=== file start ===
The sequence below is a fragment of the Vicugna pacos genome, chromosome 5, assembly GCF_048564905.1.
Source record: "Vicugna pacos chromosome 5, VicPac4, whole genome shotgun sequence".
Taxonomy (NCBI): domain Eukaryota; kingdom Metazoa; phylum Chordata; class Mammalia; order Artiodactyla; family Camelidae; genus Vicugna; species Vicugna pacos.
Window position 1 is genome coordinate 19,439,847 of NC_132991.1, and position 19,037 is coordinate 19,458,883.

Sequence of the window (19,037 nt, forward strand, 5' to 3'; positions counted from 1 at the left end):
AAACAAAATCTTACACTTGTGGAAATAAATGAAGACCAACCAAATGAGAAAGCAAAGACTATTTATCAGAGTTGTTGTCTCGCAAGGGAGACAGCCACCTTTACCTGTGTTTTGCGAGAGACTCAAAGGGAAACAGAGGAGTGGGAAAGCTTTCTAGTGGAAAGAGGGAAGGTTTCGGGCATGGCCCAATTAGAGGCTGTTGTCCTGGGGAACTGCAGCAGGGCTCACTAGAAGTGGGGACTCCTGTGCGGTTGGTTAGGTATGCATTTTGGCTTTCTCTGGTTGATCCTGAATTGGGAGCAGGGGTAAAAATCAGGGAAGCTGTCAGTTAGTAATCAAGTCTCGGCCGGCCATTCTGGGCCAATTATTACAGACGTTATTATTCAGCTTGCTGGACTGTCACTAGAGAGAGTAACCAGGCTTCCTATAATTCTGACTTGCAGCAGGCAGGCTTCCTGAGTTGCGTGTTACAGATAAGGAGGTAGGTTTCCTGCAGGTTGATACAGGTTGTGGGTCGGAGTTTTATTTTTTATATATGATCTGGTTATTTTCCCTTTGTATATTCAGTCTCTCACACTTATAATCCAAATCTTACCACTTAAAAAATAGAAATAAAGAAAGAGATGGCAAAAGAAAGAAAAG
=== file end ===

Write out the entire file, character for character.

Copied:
The sequence below is a fragment of the Vicugna pacos genome, chromosome 5, assembly GCF_048564905.1.
Source record: "Vicugna pacos chromosome 5, VicPac4, whole genome shotgun sequence".
Taxonomy (NCBI): domain Eukaryota; kingdom Metazoa; phylum Chordata; class Mammalia; order Artiodactyla; family Camelidae; genus Vicugna; species Vicugna pacos.
Window position 1 is genome coordinate 19,439,847 of NC_132991.1, and position 19,037 is coordinate 19,458,883.

Sequence of the window (19,037 nt, forward strand, 5' to 3'; positions counted from 1 at the left end):
AAACAAAATCTTACACTTGTGGAAATAAATGAAGACCAACCAAATGAGAAAGCAAAGACTATTTATCAGAGTTGTTGTCTCGCAAGGGAGACAGCCACCTTTACCTGTGTTTTGCGAGAGACTCAAAGGGAAACAGAGGAGTGGGAAAGCTTTCTAGTGGAAAGAGGGAAGGTTTCGGGCATGGCCCAATTAGAGGCTGTTGTCCTGGGGAACTGCAGCAGGGCTCACTAGAAGTGGGGACTCCTGTGCGGTTGGTTAGGTATGCATTTTGGCTTTCTCTGGTTGATCCTGAATTGGGAGCAGGGGTAAAAATCAGGGAAGCTGTCAGTTAGTAATCAAGTCTCGGCCGGCCATTCTGGGCCAATTATTACAGACGTTATTATTCAGCTTGCTGGACTGTCACTAGAGAGAGTAACCAGGCTTCCTATAATTCTGACTTGCAGCAGGCAGGCTTCCTGAGTTGCGTGTTACAGATAAGGAGGTAGGTTTCCTGCAGGTTGATACAGGTTGTGGGTCGGAGTTTTATTTTTTATATATGATCTGGTTATTTTCCCTTTGTATATTCAGTCTCTCACACTTATAATCCAAATCTTACCACTTAAAAAATAGAAATAAAGAAAGAGATGGCAAAAGAAAGAAAAG